Children, Youth, Families & Schools, Nebraska Center for Research on

 

Date of this Version

April 2002

Comments

Cowan, R. J., Clarke, B. L., & Sheridan, S. M. (2002, April). Achieving behavior change goals and strengthening home-school partnerships through conjoint behavioral consultation: A case study. Poster presented at the annual meeting of the Nebraska Psychology Association, Lincoln. Permission to use.

Abstract

Conjoint behavioral consultation (CBC; Sheridan, Kratochwill, & Bergan, 1996) is an indirect, structured model of service-delivery whereby parents, teachers, and support staff are joined to work together to address the academic, social, or behavioral needs of an individual for whom all parties bear some responsibility (Sheridan & Kratochwill, 1992).

Conceptually and in practice, CBC is couched within the broader frameworks of home-school partnerships, collaborative problem-solving, ecological theory, and behavioral consultation. Through the CBC process, parents and teachers (i.e., consultees) work closely together with the guidance and support of the school psychologist to identify, analyze, and develop interventions for academic, social, and/or behavioral concerns across settings for an individual student. Additionally, the team collaboratively determines the efficacy of the intervention, and plans for generalization, maintenance, and/or termination.

CBC content/outcome goals include: (a) obtain comprehensive and functional data over time across settings; (b) establish consistent treatment programs across settings; (c) improve the skills, knowledge and behaviors of all parties; (d) monitor behavioral contrast and side effects during treatment implementation; (e) enhance generalization of maintenance of treatment effects across settings; and (f) develop skills and competencies to promote further independent conjoint problem solving (Sheridan, Kratochwill, & Bergan, 1996).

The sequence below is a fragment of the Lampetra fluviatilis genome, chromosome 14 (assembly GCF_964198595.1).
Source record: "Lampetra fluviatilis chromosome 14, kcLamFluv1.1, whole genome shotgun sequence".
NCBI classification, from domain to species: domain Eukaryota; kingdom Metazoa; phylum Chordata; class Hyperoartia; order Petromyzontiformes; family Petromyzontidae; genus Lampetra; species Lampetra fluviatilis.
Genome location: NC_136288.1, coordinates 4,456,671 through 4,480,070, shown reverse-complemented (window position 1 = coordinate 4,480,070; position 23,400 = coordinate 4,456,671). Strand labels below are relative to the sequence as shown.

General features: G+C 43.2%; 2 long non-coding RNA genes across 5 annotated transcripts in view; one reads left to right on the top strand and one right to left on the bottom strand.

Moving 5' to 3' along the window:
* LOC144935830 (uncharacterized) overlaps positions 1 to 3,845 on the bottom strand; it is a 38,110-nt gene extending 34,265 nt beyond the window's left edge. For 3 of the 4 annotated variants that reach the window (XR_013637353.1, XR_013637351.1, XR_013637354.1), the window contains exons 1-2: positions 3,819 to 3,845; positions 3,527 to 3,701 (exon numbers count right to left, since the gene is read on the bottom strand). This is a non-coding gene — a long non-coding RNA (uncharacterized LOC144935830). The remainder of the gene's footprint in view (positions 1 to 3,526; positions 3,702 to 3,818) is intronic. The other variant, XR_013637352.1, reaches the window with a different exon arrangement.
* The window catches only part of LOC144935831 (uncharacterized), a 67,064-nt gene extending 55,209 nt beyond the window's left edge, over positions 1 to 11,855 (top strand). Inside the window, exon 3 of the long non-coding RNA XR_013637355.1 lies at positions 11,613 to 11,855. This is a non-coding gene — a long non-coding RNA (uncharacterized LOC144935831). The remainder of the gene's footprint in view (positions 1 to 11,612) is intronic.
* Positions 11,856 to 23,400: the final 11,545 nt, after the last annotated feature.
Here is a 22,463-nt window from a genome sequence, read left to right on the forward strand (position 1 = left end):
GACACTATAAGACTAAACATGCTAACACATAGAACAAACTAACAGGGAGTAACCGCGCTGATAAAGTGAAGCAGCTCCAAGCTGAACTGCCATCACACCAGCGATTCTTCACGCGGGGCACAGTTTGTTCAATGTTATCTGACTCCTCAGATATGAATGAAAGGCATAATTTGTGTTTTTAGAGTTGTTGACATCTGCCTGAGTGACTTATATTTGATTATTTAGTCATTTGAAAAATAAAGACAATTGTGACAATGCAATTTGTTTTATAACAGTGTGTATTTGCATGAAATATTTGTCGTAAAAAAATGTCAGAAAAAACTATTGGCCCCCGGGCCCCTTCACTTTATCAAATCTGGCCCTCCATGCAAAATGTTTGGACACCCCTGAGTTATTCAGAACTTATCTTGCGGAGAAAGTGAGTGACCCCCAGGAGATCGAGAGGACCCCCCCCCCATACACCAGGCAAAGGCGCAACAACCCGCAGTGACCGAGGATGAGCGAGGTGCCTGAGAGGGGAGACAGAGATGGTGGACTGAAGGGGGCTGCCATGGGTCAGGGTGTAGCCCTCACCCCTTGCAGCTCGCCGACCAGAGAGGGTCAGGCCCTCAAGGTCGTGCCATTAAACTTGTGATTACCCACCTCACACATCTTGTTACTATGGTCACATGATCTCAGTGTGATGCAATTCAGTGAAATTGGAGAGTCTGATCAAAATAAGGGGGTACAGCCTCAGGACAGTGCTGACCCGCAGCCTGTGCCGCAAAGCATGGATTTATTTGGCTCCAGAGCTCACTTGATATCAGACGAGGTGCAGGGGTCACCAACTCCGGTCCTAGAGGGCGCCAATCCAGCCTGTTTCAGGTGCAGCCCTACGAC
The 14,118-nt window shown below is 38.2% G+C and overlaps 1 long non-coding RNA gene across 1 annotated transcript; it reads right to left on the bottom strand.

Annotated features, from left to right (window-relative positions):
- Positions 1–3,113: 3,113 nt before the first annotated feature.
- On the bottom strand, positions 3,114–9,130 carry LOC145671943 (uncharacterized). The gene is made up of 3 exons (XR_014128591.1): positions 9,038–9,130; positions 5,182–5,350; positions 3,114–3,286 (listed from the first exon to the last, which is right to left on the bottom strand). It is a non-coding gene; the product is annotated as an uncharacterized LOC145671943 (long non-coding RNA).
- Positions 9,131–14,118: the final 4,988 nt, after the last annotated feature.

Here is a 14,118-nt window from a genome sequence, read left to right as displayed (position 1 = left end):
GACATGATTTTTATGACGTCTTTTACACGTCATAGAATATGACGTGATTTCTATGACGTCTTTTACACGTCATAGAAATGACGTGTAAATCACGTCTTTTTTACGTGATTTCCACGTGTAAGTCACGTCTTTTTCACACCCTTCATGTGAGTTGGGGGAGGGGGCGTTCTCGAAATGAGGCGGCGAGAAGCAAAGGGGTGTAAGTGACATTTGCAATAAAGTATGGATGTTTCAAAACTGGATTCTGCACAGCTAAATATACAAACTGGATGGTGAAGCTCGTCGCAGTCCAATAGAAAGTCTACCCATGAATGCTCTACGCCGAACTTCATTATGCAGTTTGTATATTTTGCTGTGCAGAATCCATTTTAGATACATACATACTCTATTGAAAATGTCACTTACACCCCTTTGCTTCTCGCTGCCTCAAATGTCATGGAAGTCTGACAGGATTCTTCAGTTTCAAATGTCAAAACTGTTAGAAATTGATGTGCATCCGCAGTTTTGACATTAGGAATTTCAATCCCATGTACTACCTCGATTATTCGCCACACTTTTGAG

CBC process/relational goals include: (a) increase communication and knowledge about family; (b) improve relationship among the child, family and school personnel; (c) establish home-school partnership; (d) promote shared ownership for problem definition and solution; (e) increase parent and teacher commitments to educational goals; (f) recognize the need to address problems as occurring across rather than within settings; (g) promote greater conceptualization of a problem; and (h) increase the diversity of expertise and resources available (Sheridan, Kratochwill, & Bergan, 1996).

CBC has received much empirical support to date (see Sheridan, 1997 for a review; see Sheridan, Eagle, Cowan, & Mickelson, 2001 for a large scale outcome study); however, much of the data obtained through CBC has been in relation to elementary-aged children, with limited application of CBC to pre-school aged children. More research is needed to determine the application and efficacy of CBC for use with this population.

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